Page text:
The resale value of Toyota (NYSE: TM) cars is usually pretty good. They are admired for their quality and durability. So when the big Japanese company says it will have to write down the value of many of its leased vehicles, it is an indication that the auto industry's troubles in the U.S. are getting worse.
According to The Wall Street Journal, "the company will set aside major reserves for its first quarter to cover losses from vehicle leases in the U.S." Toyota's first quarter ended June 30.
The news is a signal that a severe problem within the car industry is widening. Leased vehicles are often coming back to car companies with so little value that they cannot be resold for enough money to reclaim a reasonable part of their original prices. The difference has to be written off. The trouble is especially acute with SUVs and pick-ups because their fuel-efficiency makes them unattractive.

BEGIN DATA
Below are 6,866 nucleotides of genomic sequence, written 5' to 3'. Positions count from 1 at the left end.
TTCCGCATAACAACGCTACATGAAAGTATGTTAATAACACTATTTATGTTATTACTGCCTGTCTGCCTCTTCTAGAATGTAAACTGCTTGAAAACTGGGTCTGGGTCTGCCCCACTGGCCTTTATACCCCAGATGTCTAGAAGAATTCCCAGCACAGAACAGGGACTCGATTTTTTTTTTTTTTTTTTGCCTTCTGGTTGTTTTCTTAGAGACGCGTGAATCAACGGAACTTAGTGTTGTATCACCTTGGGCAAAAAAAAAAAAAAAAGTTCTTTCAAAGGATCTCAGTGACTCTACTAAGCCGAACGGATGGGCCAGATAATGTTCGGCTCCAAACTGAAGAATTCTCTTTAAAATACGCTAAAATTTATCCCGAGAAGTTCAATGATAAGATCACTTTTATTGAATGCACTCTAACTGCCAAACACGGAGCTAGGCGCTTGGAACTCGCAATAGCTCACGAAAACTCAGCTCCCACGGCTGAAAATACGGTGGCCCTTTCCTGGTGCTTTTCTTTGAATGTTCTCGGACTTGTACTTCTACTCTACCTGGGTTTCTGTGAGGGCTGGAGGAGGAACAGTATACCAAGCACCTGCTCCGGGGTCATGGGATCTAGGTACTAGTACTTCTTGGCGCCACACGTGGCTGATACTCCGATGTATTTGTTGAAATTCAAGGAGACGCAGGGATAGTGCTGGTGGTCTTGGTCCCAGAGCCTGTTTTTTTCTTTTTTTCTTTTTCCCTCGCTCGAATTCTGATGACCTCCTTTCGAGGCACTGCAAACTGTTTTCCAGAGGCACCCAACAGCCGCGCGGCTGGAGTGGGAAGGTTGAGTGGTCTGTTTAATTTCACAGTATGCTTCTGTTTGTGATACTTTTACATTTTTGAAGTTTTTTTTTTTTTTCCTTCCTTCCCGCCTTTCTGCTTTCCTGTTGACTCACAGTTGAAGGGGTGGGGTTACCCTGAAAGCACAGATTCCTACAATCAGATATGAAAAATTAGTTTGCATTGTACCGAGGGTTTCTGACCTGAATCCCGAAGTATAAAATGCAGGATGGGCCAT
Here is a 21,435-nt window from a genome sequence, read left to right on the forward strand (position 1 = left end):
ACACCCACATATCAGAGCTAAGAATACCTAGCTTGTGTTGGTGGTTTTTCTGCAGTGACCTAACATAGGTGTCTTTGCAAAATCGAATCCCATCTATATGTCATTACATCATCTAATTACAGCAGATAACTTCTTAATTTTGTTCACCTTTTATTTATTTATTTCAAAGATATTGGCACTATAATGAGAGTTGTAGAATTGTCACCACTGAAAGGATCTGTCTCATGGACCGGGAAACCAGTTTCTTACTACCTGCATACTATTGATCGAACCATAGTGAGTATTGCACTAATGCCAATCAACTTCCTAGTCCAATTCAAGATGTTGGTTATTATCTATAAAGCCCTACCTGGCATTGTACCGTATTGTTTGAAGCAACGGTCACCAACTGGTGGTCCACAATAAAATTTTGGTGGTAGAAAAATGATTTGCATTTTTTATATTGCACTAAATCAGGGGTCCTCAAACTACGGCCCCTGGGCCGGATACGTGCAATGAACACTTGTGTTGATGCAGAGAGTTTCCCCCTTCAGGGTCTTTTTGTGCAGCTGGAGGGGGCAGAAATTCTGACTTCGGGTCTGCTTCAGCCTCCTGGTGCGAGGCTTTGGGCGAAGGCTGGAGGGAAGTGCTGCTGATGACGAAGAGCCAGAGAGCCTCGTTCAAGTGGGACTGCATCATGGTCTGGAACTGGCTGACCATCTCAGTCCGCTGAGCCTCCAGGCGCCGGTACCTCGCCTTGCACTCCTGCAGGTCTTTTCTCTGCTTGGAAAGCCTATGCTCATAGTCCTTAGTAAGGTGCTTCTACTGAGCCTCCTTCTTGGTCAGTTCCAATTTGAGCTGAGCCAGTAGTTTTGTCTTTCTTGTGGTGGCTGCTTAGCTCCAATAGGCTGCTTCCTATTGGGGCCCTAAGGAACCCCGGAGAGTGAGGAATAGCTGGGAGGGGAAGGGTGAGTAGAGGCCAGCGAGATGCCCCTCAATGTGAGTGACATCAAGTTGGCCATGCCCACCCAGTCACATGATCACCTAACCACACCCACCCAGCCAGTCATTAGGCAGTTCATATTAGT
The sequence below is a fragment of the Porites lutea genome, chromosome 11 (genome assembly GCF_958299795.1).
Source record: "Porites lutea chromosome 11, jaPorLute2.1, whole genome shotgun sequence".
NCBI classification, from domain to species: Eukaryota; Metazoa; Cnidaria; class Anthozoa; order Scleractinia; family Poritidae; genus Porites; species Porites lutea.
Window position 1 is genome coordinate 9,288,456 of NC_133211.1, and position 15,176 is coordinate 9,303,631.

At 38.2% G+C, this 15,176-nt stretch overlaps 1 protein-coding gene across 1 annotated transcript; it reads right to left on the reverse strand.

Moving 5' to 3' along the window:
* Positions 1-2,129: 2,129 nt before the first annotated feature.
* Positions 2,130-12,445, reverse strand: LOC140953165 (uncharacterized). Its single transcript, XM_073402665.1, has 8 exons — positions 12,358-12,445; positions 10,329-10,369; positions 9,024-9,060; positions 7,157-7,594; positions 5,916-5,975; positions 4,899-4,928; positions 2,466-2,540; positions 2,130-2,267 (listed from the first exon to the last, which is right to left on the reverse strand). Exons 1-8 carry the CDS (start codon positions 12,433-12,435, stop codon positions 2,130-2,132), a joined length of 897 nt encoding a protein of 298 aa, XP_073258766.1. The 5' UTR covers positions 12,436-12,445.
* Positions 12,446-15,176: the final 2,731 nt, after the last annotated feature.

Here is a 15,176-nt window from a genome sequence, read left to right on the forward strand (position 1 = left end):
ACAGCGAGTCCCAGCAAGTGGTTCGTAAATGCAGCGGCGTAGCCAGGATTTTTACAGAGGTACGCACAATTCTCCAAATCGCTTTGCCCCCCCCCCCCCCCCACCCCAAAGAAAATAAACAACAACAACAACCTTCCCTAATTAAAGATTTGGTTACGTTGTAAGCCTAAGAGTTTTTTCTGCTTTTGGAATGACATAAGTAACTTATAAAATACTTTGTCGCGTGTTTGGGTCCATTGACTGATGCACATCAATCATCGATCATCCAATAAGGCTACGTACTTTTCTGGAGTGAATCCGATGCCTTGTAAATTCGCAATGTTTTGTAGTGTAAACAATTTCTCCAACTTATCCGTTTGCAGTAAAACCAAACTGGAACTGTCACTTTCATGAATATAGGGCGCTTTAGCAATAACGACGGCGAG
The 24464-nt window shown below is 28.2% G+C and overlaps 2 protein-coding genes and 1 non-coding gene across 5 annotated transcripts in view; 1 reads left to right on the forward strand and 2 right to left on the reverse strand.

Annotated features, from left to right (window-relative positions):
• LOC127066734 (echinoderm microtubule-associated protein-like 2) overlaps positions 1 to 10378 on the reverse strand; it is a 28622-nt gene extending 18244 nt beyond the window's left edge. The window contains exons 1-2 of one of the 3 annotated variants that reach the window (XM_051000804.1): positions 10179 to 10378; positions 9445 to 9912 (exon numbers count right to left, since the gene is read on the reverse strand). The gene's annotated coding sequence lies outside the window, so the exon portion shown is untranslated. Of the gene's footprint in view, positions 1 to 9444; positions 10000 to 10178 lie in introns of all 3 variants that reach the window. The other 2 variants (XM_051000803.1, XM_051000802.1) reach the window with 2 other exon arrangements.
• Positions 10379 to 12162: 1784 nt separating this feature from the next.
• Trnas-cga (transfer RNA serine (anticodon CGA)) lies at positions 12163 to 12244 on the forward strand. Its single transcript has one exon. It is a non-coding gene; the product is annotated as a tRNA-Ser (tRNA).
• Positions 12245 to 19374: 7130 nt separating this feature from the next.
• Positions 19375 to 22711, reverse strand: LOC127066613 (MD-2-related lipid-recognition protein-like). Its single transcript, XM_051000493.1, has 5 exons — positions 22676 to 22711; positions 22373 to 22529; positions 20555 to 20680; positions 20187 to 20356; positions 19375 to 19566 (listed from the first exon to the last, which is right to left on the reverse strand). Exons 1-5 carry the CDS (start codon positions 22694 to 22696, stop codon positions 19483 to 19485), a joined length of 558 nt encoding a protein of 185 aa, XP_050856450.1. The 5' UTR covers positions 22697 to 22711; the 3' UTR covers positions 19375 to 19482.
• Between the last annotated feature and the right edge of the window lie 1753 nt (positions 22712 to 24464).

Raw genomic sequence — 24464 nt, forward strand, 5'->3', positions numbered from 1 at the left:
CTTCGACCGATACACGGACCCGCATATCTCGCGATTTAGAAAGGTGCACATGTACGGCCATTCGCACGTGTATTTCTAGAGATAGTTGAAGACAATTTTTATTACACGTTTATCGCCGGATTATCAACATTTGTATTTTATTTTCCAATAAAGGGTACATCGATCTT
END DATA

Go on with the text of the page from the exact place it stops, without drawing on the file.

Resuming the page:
The problem has a domino effect. The leased cars coming back are sold as used. Their prices have been undermined by the current U.S. economy and gas prices, and the vehicles are marketed at deep discounts. That often makes them attractive alternatives to new cars. And, since the auto companies are already having trouble selling new cars, their problems are compounded.
Toyota's news may be bad for Toyota, but it is worse for the the industry as a whole.
Douglas A. McIntyre is an editor at 247wallst.com.